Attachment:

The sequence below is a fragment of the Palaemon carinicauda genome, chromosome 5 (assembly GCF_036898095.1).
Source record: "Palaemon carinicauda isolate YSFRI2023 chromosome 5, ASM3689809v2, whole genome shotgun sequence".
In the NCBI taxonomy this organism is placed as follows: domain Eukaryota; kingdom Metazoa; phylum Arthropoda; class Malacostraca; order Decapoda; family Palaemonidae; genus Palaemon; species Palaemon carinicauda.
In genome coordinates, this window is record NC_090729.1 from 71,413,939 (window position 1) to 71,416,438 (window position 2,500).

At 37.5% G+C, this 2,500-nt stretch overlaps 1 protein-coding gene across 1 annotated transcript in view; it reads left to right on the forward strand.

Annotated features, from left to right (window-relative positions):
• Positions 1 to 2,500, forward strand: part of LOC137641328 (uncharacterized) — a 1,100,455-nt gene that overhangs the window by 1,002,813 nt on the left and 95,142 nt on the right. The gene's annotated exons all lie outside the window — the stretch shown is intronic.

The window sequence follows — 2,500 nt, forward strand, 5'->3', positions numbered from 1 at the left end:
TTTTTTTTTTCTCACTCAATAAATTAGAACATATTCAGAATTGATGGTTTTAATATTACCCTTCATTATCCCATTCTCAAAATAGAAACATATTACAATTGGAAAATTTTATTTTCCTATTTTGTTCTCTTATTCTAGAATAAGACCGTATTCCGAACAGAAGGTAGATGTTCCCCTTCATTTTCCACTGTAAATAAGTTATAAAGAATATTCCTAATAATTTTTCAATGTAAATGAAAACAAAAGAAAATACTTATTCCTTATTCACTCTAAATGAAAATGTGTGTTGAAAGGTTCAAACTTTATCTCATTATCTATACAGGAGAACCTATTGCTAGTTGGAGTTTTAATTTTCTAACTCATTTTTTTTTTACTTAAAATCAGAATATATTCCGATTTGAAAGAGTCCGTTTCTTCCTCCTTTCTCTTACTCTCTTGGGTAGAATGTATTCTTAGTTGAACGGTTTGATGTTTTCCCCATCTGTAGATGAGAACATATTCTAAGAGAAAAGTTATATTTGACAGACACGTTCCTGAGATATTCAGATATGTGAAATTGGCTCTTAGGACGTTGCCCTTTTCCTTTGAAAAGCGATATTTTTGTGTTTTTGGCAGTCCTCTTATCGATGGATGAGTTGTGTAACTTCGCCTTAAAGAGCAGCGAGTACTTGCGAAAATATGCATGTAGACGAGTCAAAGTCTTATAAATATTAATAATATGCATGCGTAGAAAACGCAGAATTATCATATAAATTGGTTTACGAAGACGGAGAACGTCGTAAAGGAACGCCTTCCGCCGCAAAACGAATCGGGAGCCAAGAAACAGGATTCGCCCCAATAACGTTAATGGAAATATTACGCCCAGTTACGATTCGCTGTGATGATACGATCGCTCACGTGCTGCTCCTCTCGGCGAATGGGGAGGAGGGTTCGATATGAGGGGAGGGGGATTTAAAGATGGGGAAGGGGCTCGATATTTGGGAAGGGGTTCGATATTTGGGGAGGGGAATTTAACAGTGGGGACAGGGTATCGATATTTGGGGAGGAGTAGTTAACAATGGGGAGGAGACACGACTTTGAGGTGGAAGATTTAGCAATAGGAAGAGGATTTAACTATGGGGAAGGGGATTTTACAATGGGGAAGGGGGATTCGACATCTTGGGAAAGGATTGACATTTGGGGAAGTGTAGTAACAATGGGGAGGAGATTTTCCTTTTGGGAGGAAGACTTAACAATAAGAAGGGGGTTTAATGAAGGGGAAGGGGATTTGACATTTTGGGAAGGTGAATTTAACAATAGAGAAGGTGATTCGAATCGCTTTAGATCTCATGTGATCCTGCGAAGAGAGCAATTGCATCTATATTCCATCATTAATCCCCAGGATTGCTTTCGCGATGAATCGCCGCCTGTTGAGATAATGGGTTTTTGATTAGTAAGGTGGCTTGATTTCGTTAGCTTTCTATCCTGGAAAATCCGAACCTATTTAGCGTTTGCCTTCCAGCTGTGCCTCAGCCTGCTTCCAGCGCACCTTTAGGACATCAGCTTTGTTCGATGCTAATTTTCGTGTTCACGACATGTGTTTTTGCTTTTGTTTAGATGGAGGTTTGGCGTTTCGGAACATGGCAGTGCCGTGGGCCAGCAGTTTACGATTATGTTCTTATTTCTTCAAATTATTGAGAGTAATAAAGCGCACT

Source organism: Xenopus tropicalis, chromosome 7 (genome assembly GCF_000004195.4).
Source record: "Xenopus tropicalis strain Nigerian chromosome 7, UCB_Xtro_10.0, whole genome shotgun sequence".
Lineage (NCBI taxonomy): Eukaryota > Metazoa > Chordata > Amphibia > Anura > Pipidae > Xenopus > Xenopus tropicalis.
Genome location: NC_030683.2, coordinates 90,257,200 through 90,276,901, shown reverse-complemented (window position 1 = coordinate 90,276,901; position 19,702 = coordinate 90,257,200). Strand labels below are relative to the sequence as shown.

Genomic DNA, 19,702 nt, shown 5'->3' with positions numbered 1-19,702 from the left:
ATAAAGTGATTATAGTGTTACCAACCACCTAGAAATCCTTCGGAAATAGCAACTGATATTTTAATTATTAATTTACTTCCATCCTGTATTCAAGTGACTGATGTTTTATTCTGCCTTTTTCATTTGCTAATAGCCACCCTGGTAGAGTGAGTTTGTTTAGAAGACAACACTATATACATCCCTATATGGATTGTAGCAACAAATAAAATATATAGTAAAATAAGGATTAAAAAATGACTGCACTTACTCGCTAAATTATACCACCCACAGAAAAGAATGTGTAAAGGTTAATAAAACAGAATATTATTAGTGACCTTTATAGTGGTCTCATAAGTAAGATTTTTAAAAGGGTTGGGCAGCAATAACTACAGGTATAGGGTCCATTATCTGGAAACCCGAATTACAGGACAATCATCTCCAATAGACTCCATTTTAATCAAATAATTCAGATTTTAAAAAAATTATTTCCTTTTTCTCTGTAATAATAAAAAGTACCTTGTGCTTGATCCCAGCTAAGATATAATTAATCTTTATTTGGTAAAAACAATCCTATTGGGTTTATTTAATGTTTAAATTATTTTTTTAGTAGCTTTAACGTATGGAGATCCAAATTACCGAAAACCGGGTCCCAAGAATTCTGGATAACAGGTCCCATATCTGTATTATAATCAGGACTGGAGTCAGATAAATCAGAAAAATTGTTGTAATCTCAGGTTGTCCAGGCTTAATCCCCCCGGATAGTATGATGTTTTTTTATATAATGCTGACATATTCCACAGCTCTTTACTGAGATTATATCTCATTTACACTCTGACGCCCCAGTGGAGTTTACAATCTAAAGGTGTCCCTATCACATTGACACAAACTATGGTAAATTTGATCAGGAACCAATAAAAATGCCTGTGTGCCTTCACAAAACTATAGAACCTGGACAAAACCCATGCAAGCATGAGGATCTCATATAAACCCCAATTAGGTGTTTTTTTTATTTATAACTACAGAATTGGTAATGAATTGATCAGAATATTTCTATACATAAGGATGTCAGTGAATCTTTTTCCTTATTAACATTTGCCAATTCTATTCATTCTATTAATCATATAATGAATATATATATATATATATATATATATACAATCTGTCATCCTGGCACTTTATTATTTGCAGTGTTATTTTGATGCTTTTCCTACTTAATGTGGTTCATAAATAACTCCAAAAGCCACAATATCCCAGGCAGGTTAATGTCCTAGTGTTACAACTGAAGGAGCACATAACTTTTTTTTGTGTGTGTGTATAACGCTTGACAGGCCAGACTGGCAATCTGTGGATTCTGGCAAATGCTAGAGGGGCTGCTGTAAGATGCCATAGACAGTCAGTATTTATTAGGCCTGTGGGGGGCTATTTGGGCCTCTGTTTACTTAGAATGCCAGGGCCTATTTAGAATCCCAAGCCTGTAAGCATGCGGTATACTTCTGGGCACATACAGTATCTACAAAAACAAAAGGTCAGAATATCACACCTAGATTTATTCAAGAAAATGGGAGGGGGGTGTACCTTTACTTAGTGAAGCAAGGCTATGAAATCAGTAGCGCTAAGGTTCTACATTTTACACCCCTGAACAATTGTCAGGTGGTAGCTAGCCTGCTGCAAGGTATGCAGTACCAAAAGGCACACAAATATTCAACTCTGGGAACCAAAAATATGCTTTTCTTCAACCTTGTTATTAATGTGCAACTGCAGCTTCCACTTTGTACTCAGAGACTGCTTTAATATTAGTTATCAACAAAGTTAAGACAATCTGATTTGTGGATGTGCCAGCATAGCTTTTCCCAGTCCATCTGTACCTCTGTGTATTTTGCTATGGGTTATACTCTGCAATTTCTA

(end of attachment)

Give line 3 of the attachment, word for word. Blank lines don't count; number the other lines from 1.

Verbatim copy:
In the NCBI taxonomy this organism is placed as follows: domain Eukaryota; kingdom Metazoa; phylum Arthropoda; class Malacostraca; order Decapoda; family Palaemonidae; genus Palaemon; species Palaemon carinicauda.